In Diplomacy, each of you starts with 3 units (army or fleet) and 3 supply centres. With the full set of 7 players, that leaves 12 unoccupied supply centres. That’s important because the winner is the first player to get to 18 supply centres. So even if you could get all the free ones, you’re still going to need to attack at least one of the other players. The box says it plays in 6 hours, but my first game took just over 12 hours. Each round begins with 15 minutes of negotiation and then you sit down to write all your troop movements. Negotiations are non-binding. That is, you can agree to offer support to Germany in Portugal, but then move your unit to a completely different position instead. However, in the game the first game I played, everyone carried out the troop movements that they had agreed. But be aware that this game does have player elimination, and you could be out within an hour!
So why does the game take so long? First, there is a lot of bookkeeping. After you decide what troops you are going to move, you have to write all the moves on a sheet of paper. If it’s not written correctly, then it’s considered an illegal move and nothing happens. For example, suppose you wanted to change the order of the troops in three adjacent locations from A-B-C to B-C-A. All three of you have to write down the right move. If any of you don’t, then no one moves. This is especially important for a convey order. In a convoy order, your navy transports an army unit across the sea. It’s easy if your navy is transporting your army, but your allies can help – your navy transports their army or their navy transports your army. The second reason this game takes so long is that armies and navies can only move to adjacent territories if they are not occupied. You can’t just move your army from the north coast of Spain to Munich – you have to go through Marseilles and Burgundy first. And you can’t go into Marseilles unless it’s empty, or you have some support from an adjacent province (Gascony, Piedmont, Burgundy, or the Gulf of Lyon).
Hopefully, I haven’t put you off the game. The rules are simple and the rulebook is excellent with lots of examples of orders. The new edition by Renegade Game Studios features wooden meeples (canon meeples for the army, and battleship meeples for the navy) and these really stand out on the map. Previous editions had only included little cardboard rectangles, or cheap plastic pieces, but these meeples really make the game look great in play. I should point out that the new rulebook also includes suggestions for alternative ways to end the game. For example, you could say we’re going to play for four hours and then whoever has the most supply centres at that point is the winner.
But if getting seven players (for at least four hours) is impossible, then I have an alternative for you. Back in 1982, the team behind Cosmic Encounters [another great negotiation game] turned their minds to creating an alternative to Diplomacy that could be played by smaller numbers in less time. The result was Borderlands, which was later reimplemented as Gearworld: The Borderlands. It plays 3-4 in under two hours. Unfortunately, that game is out of print, but when the recent Dune movie came out, the team revisited the game and released Arrakis: Dawn of the Fremen. In fact, Future Pastimes (a company that includes Bill Eberle, Jack Kittredge, and Peter Olotka, three of the four that originally designed Cosmic Encounter) have designed quite a few Dune-themed games, including the original 1979 game and the recent Gale Force Nine update. Dune does feature negotiation, but I’m not including it on this list, even though it is one of my favourite games of all time. Instead, I choose the next game.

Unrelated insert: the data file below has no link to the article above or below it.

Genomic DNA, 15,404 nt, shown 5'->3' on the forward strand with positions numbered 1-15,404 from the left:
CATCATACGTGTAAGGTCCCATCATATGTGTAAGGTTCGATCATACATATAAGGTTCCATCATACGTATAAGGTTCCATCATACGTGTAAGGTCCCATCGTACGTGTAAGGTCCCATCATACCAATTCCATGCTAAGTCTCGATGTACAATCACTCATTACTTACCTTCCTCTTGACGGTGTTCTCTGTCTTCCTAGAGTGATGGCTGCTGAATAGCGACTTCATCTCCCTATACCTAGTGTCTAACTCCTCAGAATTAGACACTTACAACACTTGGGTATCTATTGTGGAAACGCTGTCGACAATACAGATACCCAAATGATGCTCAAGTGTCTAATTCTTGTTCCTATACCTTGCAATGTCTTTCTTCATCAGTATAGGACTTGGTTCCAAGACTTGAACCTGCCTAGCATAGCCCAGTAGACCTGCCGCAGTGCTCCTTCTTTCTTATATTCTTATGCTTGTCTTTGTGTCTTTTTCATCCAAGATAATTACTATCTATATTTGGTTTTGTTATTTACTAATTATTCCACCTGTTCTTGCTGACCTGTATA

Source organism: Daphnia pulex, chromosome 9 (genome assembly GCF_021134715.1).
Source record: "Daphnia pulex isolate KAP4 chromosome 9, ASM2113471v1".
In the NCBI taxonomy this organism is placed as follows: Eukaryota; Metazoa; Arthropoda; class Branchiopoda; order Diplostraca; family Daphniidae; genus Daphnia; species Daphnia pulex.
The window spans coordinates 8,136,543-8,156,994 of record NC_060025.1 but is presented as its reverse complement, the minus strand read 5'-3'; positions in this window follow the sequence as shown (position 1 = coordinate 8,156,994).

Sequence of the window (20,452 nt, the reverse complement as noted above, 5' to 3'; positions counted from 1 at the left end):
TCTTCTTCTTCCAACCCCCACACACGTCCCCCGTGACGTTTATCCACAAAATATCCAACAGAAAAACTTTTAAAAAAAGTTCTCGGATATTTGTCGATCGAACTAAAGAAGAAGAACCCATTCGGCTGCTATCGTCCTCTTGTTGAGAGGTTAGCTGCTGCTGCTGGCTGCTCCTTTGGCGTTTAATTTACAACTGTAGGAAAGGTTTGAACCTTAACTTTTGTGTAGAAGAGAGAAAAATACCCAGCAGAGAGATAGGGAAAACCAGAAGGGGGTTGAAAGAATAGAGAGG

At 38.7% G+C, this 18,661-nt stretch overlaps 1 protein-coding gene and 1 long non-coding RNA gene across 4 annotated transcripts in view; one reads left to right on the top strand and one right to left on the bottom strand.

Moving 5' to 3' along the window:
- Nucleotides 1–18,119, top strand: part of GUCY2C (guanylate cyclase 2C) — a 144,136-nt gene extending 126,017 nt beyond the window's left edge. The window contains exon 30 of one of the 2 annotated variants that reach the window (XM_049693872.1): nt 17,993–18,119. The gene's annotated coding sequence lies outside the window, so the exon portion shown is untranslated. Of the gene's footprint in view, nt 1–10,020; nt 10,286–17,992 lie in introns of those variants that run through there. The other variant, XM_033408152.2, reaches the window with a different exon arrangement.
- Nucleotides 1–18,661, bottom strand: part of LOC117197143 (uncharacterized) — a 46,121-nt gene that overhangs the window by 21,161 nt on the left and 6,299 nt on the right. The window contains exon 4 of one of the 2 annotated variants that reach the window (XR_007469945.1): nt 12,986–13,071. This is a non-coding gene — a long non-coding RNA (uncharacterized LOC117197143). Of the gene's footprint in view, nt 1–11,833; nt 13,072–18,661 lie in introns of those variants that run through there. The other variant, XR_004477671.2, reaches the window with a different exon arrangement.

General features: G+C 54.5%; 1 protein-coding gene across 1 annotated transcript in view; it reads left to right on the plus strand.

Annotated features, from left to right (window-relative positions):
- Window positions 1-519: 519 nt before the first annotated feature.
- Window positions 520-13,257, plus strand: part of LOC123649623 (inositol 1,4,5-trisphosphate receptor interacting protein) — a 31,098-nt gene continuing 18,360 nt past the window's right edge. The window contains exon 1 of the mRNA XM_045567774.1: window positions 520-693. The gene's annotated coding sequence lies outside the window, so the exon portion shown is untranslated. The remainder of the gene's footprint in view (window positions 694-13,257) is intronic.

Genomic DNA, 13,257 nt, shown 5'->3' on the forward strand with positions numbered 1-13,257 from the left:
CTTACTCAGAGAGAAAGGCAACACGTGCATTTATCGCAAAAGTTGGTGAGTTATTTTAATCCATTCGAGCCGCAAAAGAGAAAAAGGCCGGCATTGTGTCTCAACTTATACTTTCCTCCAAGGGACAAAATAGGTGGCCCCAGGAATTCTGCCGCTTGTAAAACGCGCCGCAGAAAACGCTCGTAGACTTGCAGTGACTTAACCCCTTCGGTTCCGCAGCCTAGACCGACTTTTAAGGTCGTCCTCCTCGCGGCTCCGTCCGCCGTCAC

Alliance Negotiation Game – Rising Sun
Rising Sun (7) is a great area control game, with minis and multiple paths to victory. Rising Sun is played over three seasons (technically, four, but the fourth season [winter] is just the scoring round). On the table is a map of Japan, and you are the leader of a samurai clan (each clan has with its own unique abilities). There are various phases that you go through in each season – the seasonal setup, the tea ceremony, the political phase, and the war phase. The tea ceremony is the negotiation phase. This is where you decide whether you will form an alliance, and who you will form it with.
Alliances are obviously important in the war phase (your ally won’t attack you), but they are also important because when you play a card in the political phase, not only do you gain bonuses, but so does your ally. But, during the political phase, you or your ally could play a Betray card and break the alliance. When you play this card, you remove up to two figures belonging to two different players and replace them with figures from your reserve (if you have any available). When this happens, you can also negotiate with the other players to gain some asset of theirs in exchange for not removing one of their figures. So you are not confined to negotiating only during the Tea Ceremony. In fact, you can negotiate with your ally during the political phase about what cards he should play. You don’t have to form alliances, but it would be difficult to win without forming them.
An alliance only lasts one season, so in the next season, all is forgiven (or should be). You could choose to form an alliance with another player, or you could decide to stay with the same ally, even though they played the betray card in the last season. But there are a lot of moving parts in this game, and I’ve only scratched its surface. For example, there is an honour track and some minis are more powerful when you are low on the honour track. But honour determines how ties are broken - whoever has the highest honour wins. The war phase is unlike any other game. You have to decide how to allocate your coins - you can choose to kill all your troops (seppuku), take hostages, or hire Ronin. Yes, the game has a lot of moving parts, but because each part is dealt with sequentially, I think this is a very easy game to learn and to teach. In short, this is a great game! It plays 3 to 5 in about 2 hours.